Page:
Contributory negligence is a Defence that is sometimes put forward by Defendant insurance companies and/or Defendant solicitors in accident at work cases. Essentially contributory negligence means that the Defendant insurers/solicitors are accepting that an employer is partially liable for a claimant’s injuries, but that the Claimant contributed to the accident and is also partially liable for causing said accident. If contributory negligence is accepted it will result in a deduction of the Claimant’s damages. The percentage that is deducted will depend on the degree to which the Claimant is thought to have contributed to the accident.
In the context of road traffic accidents, for example, Claimant’s will generally face a deduction of approximately 25% if they are not wearing their seatbelt.
When considering whether or not contributory negligence arises in an accident at work case the Court will consider a variety of factors, including but not limited to the following:
- Was the Claimant adequately trained?
- Was the Claimant performing a task within their job description?
- Was the Claimant provided with adequate Personal Protective Equipment (PPE)?
- Were proper risk assessments carried out by the Claimant’s employer?
- Was adequate supervision provided?
- Did the Claimant take a risk?
- Did the Claimant act reasonably in taking a risk?
- How experienced was the employee?
Allegations of Contributory Negligence
Allegations of contributory negligence are quite often challenged by the Claimant’s solicitors on the basis that the accident would not have happened but for the acts or omissions of the Claimant’s employer. In these circumstances, the Claimant’s solicitor will negotiate with the Defendant’s insurer/solicitor to try to reduce the percentage of contributory negligence raised or to remove it altogether. If an agreement can not be reached between the parties the case will have to be decided on by a Judge at Court.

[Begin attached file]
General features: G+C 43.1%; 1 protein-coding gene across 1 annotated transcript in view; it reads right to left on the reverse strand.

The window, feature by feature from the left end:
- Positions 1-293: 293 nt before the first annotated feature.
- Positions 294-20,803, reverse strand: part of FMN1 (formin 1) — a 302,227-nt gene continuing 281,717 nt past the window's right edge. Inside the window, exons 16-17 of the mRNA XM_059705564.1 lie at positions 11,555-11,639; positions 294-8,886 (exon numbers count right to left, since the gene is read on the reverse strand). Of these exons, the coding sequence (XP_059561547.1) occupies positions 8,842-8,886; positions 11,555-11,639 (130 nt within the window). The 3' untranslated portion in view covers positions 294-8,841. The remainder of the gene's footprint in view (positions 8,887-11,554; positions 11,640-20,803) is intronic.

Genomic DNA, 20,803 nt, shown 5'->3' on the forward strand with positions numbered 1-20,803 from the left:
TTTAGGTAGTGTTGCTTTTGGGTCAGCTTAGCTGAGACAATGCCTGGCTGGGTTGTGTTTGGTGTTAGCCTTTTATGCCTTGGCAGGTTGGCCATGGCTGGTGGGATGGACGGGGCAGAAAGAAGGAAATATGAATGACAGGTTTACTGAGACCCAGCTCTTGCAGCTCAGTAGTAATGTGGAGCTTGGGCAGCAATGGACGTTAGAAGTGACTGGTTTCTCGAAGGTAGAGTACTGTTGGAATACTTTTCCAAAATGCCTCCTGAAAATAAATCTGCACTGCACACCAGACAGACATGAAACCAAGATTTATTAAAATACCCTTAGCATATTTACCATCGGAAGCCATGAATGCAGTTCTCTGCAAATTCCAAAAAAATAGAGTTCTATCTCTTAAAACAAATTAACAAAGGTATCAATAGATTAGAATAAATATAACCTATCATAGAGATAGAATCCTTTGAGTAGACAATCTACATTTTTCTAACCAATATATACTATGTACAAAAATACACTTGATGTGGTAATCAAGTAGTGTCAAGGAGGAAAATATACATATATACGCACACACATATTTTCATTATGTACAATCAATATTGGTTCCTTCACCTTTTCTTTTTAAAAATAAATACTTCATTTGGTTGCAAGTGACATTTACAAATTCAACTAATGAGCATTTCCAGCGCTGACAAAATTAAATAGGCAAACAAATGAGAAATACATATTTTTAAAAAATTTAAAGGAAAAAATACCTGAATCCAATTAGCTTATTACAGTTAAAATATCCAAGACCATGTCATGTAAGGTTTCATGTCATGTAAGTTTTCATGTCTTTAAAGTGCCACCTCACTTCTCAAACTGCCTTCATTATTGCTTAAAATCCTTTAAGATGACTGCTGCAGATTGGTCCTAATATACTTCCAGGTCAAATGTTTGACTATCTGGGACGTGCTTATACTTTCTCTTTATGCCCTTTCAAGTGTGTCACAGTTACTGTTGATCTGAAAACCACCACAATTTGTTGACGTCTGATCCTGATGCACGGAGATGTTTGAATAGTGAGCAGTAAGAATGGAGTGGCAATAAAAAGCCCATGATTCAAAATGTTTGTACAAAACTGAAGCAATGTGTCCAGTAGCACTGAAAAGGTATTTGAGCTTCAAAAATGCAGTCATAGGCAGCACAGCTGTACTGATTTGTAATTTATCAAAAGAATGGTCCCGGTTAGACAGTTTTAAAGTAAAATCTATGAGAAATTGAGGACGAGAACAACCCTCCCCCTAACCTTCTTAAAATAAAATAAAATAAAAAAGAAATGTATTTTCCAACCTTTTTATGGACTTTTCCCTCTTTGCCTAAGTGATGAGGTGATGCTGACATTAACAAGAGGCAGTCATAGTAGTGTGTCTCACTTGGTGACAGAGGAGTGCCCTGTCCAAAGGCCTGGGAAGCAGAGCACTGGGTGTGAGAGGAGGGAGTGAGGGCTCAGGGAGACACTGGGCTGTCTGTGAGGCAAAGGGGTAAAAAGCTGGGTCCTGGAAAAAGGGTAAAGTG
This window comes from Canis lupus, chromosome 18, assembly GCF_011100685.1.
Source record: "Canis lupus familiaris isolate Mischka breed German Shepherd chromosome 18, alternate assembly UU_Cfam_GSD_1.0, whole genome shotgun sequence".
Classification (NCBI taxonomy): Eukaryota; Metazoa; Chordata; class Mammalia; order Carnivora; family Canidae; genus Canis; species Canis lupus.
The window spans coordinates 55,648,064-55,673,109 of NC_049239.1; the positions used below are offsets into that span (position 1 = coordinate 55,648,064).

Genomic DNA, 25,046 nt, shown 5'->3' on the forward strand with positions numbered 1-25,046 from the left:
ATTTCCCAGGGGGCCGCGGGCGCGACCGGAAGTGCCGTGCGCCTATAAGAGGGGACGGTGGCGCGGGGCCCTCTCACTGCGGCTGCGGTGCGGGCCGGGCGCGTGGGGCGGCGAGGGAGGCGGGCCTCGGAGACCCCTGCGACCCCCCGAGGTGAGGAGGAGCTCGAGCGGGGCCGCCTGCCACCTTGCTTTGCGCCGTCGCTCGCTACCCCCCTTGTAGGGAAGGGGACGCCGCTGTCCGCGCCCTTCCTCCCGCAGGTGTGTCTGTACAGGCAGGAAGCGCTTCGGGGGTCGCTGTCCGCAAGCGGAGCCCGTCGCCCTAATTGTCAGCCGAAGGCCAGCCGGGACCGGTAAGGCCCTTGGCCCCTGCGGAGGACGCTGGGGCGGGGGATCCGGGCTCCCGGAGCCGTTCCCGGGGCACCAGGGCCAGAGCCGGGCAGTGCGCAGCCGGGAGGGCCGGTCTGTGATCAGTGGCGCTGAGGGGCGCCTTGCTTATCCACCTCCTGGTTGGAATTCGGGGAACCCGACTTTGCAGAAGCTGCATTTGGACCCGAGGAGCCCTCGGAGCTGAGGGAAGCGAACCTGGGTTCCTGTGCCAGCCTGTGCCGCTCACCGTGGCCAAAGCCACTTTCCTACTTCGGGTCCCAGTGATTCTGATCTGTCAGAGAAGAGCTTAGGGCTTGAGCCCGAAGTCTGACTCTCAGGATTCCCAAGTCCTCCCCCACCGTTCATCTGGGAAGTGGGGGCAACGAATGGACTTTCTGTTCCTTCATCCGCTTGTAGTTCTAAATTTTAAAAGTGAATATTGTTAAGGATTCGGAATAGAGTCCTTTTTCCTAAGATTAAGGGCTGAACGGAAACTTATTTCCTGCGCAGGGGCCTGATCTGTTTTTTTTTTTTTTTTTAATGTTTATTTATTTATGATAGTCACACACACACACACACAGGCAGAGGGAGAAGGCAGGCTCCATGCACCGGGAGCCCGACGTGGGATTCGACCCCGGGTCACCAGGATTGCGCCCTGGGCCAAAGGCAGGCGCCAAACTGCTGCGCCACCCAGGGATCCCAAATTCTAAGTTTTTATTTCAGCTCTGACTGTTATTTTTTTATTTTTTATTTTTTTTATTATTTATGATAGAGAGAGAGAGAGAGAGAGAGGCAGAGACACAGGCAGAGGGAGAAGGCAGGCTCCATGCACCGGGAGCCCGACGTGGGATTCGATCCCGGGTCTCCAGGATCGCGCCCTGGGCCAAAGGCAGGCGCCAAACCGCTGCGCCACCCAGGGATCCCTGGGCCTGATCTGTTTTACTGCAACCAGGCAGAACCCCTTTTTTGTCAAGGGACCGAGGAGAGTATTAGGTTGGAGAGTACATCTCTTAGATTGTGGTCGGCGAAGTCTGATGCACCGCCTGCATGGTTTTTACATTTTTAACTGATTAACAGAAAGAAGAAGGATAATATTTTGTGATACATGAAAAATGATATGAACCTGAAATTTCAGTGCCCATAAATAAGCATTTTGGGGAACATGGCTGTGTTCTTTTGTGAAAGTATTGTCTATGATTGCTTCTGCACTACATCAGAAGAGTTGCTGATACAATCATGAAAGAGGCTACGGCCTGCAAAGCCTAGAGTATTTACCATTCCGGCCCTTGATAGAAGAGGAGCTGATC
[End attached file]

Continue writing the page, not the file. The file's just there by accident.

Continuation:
When speaking to your solicitor it is important to give them full details of your accident so that they can deal with any allegations of contributory negligence that may arise later in your case. Often Claimant’s will feel discouraged about making a claim for compensation if they believe they are partially to blame for an accident. It is common in accident at work scenarios that an employee may have taken a risk that has resulted in injury and they may consider themselves to be responsible as a result. However, it may well be that the health and safety procedures implemented by your employer were inadequate and created an unsafe working environment.
If your solicitor successfully argues that contributory negligence does not arise then you will be awarded the full range of general damages which is based on the level of injury you have suffered and no deductions will apply. You are also entitled to claim for special damages, this will include any other financial loss you have incurred as a result of the accident such as loss of earnings, medical expenses and travel expenses.
Personal Injury Solicitors at P.A.Duffy
As discussed above, there are a variety of factors that need to be taken in to account in relation to contributory negligence and it is difficult to consider whether all of these have been complied with in the immediate aftermath of an accident. Our experienced personal injury solicitors can provide you with free advice and guidance if you are unsure whether or not you were at fault for an accident at work.